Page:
How To Use Technical Analysis the Right Way for Reversal Trading

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How To Use Technical Analysis the Right Way for Reversal Trading


 

Much of the popular literature in technical analysis deals with the variation between trends and ranges.

Traders and investors tend to follow the herd, for better or worse, and whatever the dominant state of a market is, trend or range, traders tend to extrapolate into the future and expect to continue.

When these expectations are broken suddenly, we experience market volatility, which is just when prices change faster than normally. 

When expectations are broken within a range, we call that a breakout. Everyone forgets about a stock as it bounces between a small range of prices and does nothing.

Until a piece of news comes out, or a big hedge fund is accumulating a bunch of stock, then it becomes clear that the range has broken, and everyone rushes in at once.

You can think of a breakout like a crowd rushing into a store at the opening of a Black Friday sale.

We’ve talked about breakout trading several times on this blog, but today we’re talking about reversal trading. 

A trend reversal is when those expectations we talked about earlier are broken within a market trend. Traders become accustomed to the fact that a stock is trending, and they follow in the trend direction. Then when that trend breaks and the party’s over, everyone rushes for the exits.

You can think of a trend reversal as the opposite of a breakout. A breakout is typically the birth of a new trend, while a trend reversal terminates a trend.

When you consider trends and ranges in this context, you can see that both breakouts and trend reversals are just market surprises. And surprises in the stock market create volatility and uncertainty.

Traders that capitalize on these strategies aim to identify the circumstances where the crowd is herded on one side of the market when a surprise is imminent because these are the trades where they can achieve an outsized return relative to their risk. 

The real challenge, of course, is figuring out when the market will get surprised while losing the minimum when you’re wrong.

In this article we’re going to review how applying technical analysis can potentially help you spot trend reversals, as well as address some of the frequent mistakes made in this area.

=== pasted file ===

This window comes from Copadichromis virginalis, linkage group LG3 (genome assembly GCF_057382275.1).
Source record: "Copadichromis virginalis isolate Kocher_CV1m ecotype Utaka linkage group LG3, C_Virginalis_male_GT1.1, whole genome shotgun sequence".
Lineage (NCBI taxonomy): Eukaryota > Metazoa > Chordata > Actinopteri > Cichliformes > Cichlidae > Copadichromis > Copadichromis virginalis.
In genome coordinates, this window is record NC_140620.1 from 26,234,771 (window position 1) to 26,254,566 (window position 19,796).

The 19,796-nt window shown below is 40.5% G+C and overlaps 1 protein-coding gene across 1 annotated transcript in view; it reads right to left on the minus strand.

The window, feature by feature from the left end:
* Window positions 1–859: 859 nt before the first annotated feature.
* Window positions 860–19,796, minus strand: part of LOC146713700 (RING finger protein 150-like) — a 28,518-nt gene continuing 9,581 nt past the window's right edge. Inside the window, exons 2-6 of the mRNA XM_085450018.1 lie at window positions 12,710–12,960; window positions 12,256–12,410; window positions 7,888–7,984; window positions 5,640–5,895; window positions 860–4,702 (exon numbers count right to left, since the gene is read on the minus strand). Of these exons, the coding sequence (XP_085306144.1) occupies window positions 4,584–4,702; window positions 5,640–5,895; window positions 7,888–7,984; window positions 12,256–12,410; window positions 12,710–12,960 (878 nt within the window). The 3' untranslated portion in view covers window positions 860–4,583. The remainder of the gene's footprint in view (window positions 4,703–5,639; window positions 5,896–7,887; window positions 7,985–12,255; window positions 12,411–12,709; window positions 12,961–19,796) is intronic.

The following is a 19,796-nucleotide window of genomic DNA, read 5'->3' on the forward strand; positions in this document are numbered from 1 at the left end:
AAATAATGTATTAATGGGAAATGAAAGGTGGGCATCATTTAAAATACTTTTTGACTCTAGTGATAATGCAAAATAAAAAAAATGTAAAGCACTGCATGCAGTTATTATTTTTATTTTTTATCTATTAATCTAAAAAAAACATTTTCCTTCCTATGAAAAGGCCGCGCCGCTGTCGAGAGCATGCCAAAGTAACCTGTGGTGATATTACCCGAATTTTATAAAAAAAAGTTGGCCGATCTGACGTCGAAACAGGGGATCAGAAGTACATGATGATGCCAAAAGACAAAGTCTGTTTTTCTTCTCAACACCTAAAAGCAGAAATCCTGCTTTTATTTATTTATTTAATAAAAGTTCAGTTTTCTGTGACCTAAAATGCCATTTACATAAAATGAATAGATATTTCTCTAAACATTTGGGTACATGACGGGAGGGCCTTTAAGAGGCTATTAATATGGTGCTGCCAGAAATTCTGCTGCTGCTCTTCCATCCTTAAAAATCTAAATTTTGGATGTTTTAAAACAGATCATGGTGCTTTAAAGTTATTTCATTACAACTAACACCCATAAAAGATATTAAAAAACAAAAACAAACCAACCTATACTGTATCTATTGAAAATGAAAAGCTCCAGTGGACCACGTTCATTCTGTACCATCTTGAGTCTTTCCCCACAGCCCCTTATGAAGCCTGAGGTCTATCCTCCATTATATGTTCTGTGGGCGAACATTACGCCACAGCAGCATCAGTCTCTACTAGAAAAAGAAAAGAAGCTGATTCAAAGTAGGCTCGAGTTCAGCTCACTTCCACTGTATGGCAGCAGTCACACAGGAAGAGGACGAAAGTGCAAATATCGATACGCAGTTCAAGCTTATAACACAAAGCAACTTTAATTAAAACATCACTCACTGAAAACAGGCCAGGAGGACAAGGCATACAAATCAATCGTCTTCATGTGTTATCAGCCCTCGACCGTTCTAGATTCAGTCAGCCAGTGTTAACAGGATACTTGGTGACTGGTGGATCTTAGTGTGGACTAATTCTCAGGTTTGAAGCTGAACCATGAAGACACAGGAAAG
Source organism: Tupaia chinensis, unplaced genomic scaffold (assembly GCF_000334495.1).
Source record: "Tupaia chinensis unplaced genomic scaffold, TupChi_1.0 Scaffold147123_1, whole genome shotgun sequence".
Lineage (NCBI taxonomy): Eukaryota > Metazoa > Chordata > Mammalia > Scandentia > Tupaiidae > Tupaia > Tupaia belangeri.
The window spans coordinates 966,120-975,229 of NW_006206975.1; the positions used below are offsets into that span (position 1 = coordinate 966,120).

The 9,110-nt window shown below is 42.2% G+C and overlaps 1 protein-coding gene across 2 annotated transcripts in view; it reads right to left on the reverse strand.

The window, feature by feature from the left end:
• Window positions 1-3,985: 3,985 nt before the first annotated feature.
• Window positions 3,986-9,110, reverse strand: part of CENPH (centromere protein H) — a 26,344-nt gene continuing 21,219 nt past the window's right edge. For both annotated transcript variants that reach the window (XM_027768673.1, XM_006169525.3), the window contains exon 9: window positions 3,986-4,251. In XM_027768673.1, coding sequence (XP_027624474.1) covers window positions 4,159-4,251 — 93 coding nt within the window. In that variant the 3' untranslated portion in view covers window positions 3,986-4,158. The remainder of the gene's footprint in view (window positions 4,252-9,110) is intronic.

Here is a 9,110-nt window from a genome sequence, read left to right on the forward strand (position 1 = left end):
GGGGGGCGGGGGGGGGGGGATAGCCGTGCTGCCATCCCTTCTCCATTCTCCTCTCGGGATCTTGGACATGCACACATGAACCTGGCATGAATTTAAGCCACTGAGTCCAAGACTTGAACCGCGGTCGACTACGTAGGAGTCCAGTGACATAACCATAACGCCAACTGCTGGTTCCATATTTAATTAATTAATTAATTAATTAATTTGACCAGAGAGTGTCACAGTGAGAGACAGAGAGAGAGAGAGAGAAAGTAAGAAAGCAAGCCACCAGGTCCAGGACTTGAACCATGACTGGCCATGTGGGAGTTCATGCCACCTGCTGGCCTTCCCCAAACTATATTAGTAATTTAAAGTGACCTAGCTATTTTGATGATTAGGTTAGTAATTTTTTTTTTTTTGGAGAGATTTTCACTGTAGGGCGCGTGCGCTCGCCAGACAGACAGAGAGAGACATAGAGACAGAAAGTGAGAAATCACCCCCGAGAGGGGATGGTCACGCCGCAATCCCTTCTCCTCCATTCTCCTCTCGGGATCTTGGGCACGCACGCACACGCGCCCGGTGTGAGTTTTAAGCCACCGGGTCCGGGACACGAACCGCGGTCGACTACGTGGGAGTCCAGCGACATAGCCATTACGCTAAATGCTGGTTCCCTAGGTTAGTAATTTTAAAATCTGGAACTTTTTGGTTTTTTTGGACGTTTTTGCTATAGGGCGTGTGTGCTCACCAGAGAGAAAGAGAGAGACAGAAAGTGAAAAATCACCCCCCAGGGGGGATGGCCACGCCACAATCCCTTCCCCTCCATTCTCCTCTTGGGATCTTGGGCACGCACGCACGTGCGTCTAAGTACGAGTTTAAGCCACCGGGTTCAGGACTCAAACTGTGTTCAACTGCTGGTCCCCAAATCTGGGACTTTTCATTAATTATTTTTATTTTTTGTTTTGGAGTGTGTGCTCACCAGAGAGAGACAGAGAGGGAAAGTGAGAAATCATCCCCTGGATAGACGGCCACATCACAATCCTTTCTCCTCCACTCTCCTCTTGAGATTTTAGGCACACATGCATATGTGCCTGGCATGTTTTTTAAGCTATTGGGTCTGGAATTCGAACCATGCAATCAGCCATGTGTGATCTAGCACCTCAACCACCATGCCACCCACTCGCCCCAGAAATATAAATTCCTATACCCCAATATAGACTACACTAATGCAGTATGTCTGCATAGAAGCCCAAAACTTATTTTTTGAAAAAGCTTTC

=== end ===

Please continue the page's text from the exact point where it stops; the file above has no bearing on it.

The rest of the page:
A Note on Trend Reversals

Before we get into spotting trend reversals, it’s important to note a potential misconception some may have about trend reversals, which is that a new trend in the opposite direction immediately begins.

The popular phrase “trend reversal” isn’t entirely accurate in this case. 

Instead, it’s more like the market takes a breather and enters a range before deciding where it will go next.

This is especially true in the stock market, which has more of a tendency towards mean reversion, while commodities and bond markets tend to have a stronger tendency towards strong and long trends. These statistical tendencies are why traditional Turtle-style trend following models don’t work in the stock market. 

However, that doesn’t mean that you can’t capitalize on trend reversals. All it means is that you might not want to bank on an entirely new trend beginning in the opposite direction, and instead play for the short-term counter-trend move. 

The main idea behind this trade setup is that you’re capitalizing on the short-term trend traders all cashing out at the same time when they notice the trend weakening.

Sometimes you’ll end up on a runaway train where a new trend in the opposite direction occurs. These are great, but keep in mind the majority of these setups last for a few bars before traders get bored and the market seeks equilibrium, bouncing around without any discernible trend. 

Failure At Previous High

At its most basic, a trend is a series of higher highs and higher lows (vice versa for downtrends).

If we agree on that, we have to agree that a trend is under suspicion, if not completely terminated, when it fails to make a new high, or makes a lower high. 

Below is an example of what a trend “under suspicion” might look like. At Swing C, the price failed to penetrate the most recent high at Swing B. Immediately, the trend is under suspicion, and the next few price bars will determine if the trend will continue.

Remember, a trend is a series of higher highs and higher lows, and the high at Swing C is not a higher high, so it doesn’t really meet the technical definition of a trend anymore. 

This is an indication of traders’ decreasing aggressiveness and willingness to push prices higher. 

Reversals3

 

However, we’ve all seen those trends that experience momentary weakness at a recent high, fall into a short-term range near the recent high, only to break out and continue with even more momentum than before.